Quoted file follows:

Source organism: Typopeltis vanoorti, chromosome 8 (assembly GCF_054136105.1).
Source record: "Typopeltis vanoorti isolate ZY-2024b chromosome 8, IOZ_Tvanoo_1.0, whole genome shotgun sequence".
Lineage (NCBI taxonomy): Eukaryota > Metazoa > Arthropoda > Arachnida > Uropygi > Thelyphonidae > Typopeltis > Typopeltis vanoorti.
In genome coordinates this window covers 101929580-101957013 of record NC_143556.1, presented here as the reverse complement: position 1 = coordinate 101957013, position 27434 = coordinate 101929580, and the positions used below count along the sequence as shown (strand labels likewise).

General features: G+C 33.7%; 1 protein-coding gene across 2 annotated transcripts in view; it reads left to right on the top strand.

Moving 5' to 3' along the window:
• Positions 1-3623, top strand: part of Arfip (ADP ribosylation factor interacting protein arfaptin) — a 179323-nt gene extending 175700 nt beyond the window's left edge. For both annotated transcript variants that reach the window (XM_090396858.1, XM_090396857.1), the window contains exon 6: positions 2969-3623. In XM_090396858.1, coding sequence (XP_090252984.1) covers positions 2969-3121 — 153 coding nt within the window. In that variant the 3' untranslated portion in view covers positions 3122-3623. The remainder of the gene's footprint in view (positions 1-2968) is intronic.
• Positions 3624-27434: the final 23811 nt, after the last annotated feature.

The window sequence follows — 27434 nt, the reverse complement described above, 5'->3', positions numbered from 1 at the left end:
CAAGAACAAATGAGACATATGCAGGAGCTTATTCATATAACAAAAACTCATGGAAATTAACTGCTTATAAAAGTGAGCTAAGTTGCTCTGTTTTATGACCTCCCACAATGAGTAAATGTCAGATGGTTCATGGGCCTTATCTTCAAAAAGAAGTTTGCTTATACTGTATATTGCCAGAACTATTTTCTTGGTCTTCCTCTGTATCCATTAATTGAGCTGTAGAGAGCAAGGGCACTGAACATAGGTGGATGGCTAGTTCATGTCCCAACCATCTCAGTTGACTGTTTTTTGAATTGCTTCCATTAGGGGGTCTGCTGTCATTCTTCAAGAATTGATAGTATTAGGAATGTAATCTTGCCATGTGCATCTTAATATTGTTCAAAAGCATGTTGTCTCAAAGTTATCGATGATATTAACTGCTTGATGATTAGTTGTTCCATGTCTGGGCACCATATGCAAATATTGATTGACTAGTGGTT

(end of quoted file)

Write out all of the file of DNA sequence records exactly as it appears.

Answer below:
Source organism: Typopeltis vanoorti, chromosome 8 (assembly GCF_054136105.1).
Source record: "Typopeltis vanoorti isolate ZY-2024b chromosome 8, IOZ_Tvanoo_1.0, whole genome shotgun sequence".
Lineage (NCBI taxonomy): Eukaryota > Metazoa > Arthropoda > Arachnida > Uropygi > Thelyphonidae > Typopeltis > Typopeltis vanoorti.
In genome coordinates this window covers 101929580-101957013 of record NC_143556.1, presented here as the reverse complement: position 1 = coordinate 101957013, position 27434 = coordinate 101929580, and the positions used below count along the sequence as shown (strand labels likewise).

General features: G+C 33.7%; 1 protein-coding gene across 2 annotated transcripts in view; it reads left to right on the top strand.

Moving 5' to 3' along the window:
• Positions 1-3623, top strand: part of Arfip (ADP ribosylation factor interacting protein arfaptin) — a 179323-nt gene extending 175700 nt beyond the window's left edge. For both annotated transcript variants that reach the window (XM_090396858.1, XM_090396857.1), the window contains exon 6: positions 2969-3623. In XM_090396858.1, coding sequence (XP_090252984.1) covers positions 2969-3121 — 153 coding nt within the window. In that variant the 3' untranslated portion in view covers positions 3122-3623. The remainder of the gene's footprint in view (positions 1-2968) is intronic.
• Positions 3624-27434: the final 23811 nt, after the last annotated feature.

The window sequence follows — 27434 nt, the reverse complement described above, 5'->3', positions numbered from 1 at the left end:
CAAGAACAAATGAGACATATGCAGGAGCTTATTCATATAACAAAAACTCATGGAAATTAACTGCTTATAAAAGTGAGCTAAGTTGCTCTGTTTTATGACCTCCCACAATGAGTAAATGTCAGATGGTTCATGGGCCTTATCTTCAAAAAGAAGTTTGCTTATACTGTATATTGCCAGAACTATTTTCTTGGTCTTCCTCTGTATCCATTAATTGAGCTGTAGAGAGCAAGGGCACTGAACATAGGTGGATGGCTAGTTCATGTCCCAACCATCTCAGTTGACTGTTTTTTGAATTGCTTCCATTAGGGGGTCTGCTGTCATTCTTCAAGAATTGATAGTATTAGGAATGTAATCTTGCCATGTGCATCTTAATATTGTTCAAAAGCATGTTGTCTCAAAGTTATCGATGATATTAACTGCTTGATGATTAGTTGTTCCATGTCTGGGCACCATATGCAAATATTGATTGACTAGTGGTT